Scholarship support for AOE graduates moving on to engineering school, and professional development funds for STEM teachers at the AOEs have been critical components of the NSIM strategy. The AT&T Foundation supports STEM Innovation Grants for teachers and scholarships for graduating seniors at 10 AOEs in Texas, Wisconsin, California, Florida, New York, Georgia, Oklahoma, Missouri, Louisiana, and North Carolina. Now in its second year of implementation in the New York and New Jersey regional NSIMs, the New York Community Trust awards scholarships to New York City-based AOE graduates, and to community college transfer students in engineering and continuing NACME Scholars enrolled at New York City-based NACME Partner Universities (New York University Polytechnic School of Engineering and The City College of New York). And on the West Coast, the Chevron Corporation has adopted a district-wide approach to supporting the implementation of Project Lead the Way (PLTW) curriculum at six high schools in northern California. Chevron provides scholarships, STEM Innovation Grants for teachers, and the distribution of NACME’s portfolio of Engineering Awareness Materials. The Northrop Grumman Foundation provided funding for this portfolio, including Engineer Something Amazing posters and brochures for Grades 6-12; the NACME Guaranteed A+ Plus Quick Start Guide; and the Engineering Your Future Magazine and The NACME Guide to Engineering Colleges for Grades 11-12.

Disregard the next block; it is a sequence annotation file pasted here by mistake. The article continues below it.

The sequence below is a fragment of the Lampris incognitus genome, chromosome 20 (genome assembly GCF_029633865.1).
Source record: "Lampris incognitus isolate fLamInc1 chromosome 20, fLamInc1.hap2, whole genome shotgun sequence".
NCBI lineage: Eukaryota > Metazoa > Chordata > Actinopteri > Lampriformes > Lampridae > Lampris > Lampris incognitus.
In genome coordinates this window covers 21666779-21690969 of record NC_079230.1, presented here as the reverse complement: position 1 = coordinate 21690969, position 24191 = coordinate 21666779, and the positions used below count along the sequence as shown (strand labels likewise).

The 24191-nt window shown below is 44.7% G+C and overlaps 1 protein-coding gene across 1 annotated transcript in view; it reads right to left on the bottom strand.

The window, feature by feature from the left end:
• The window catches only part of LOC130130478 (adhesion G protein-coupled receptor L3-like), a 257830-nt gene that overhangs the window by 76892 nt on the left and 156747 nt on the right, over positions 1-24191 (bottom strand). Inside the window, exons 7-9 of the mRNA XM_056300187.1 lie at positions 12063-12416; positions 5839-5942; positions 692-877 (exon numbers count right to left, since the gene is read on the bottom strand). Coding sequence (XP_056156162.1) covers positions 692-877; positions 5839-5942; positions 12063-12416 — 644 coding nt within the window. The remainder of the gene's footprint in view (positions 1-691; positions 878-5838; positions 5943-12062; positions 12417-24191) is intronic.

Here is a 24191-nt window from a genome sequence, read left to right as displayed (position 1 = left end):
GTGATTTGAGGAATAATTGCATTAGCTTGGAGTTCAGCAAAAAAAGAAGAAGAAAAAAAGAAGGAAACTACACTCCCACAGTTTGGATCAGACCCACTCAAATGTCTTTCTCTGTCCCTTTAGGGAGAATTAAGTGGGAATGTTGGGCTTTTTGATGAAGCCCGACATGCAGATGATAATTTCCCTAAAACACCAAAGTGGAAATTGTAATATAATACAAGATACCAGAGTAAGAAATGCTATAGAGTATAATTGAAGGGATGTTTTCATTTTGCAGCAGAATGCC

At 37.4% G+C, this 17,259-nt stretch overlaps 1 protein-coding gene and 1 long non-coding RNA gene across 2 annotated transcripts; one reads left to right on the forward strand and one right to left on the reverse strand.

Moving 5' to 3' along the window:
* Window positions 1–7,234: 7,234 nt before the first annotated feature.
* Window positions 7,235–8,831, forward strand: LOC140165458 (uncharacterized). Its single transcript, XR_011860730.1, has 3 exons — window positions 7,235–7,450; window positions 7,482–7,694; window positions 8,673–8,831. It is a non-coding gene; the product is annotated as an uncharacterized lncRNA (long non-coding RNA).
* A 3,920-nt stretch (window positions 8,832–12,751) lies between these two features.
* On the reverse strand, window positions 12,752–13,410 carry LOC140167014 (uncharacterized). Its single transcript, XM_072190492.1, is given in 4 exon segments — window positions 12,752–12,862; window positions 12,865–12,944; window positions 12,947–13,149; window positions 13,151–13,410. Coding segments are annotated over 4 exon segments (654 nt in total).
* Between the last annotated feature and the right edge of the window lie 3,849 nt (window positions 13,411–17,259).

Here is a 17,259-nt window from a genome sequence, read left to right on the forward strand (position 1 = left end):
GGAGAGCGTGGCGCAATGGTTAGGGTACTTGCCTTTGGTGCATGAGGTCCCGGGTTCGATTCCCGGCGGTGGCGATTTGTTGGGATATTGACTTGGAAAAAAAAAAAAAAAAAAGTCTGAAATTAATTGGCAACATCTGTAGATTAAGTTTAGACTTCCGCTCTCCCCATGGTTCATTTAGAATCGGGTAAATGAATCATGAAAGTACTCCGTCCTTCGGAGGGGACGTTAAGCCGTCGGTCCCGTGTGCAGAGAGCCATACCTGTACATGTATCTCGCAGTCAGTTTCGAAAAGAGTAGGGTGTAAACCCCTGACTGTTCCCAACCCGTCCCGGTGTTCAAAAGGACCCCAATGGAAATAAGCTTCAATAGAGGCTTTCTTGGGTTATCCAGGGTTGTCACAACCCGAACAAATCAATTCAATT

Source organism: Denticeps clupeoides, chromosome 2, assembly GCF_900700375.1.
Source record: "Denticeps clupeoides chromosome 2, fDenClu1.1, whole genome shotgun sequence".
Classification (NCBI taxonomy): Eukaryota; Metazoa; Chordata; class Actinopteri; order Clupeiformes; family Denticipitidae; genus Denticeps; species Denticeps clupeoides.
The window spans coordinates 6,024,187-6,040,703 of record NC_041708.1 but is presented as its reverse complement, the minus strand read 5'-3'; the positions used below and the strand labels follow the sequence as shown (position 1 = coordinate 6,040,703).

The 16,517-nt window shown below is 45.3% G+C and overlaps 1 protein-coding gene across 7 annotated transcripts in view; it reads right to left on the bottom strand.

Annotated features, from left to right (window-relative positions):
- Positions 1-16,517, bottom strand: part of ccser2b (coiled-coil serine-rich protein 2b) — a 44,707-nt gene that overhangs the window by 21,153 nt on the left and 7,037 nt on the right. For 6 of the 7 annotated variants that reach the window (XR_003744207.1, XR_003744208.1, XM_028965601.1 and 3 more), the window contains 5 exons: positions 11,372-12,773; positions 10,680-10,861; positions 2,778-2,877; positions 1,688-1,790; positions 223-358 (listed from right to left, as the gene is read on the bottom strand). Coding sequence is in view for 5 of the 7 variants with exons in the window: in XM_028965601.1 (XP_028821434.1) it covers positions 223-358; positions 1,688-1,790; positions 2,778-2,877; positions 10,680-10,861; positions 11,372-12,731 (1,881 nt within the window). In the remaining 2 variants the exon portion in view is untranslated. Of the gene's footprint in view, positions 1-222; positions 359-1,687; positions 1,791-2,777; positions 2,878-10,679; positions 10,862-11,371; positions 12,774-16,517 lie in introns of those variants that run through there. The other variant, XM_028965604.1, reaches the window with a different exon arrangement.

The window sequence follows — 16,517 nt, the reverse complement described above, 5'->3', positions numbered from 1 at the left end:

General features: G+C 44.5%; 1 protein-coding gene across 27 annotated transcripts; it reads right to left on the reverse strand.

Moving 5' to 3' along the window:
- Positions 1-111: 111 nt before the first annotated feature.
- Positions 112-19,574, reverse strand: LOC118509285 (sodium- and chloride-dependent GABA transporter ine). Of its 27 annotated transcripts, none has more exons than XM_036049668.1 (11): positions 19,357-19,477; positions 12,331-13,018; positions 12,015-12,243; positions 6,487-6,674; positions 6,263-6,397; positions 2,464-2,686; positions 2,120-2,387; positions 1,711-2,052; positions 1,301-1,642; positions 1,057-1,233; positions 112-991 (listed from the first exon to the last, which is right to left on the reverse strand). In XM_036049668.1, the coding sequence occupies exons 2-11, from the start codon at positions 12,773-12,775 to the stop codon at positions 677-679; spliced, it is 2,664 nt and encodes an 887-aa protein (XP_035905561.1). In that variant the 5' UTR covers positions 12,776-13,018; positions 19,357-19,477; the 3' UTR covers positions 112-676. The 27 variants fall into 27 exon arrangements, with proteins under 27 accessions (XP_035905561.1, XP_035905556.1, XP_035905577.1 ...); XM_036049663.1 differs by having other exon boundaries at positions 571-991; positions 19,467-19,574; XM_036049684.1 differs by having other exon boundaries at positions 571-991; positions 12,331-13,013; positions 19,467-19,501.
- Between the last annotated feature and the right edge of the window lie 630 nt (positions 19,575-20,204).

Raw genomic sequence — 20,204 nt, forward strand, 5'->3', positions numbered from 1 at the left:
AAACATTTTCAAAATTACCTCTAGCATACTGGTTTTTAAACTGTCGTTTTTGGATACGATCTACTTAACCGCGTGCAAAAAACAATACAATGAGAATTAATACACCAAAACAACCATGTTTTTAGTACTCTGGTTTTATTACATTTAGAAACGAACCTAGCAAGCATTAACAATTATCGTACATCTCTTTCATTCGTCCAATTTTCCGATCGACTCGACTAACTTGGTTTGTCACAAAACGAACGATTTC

Finally, the regional NACME STEM Integration Model represents the power of partnership in addressing the awareness gap and skills gap in engineering education for underrepresented minority students. The NSIM engages K-12 education; higher education, including the community college; and business and industry.
I invite you to learn more about the NACME Strategy by visiting our website at: www.nacme.org and taking one of the green NACME folders on the rear table.
Wednesday, September 3, 2014
Fall was always my favorite time of year as a professor and college president. Welcoming new and continuing students to the campus community reminded all of the value of college and the promise that our students held for changing the world. It is with this spirit that I am proud to welcome our NACME Scholars back to the 51 university campuses that produce almost a third of the nation’s talented underrepresented minority engineering graduates each academic year.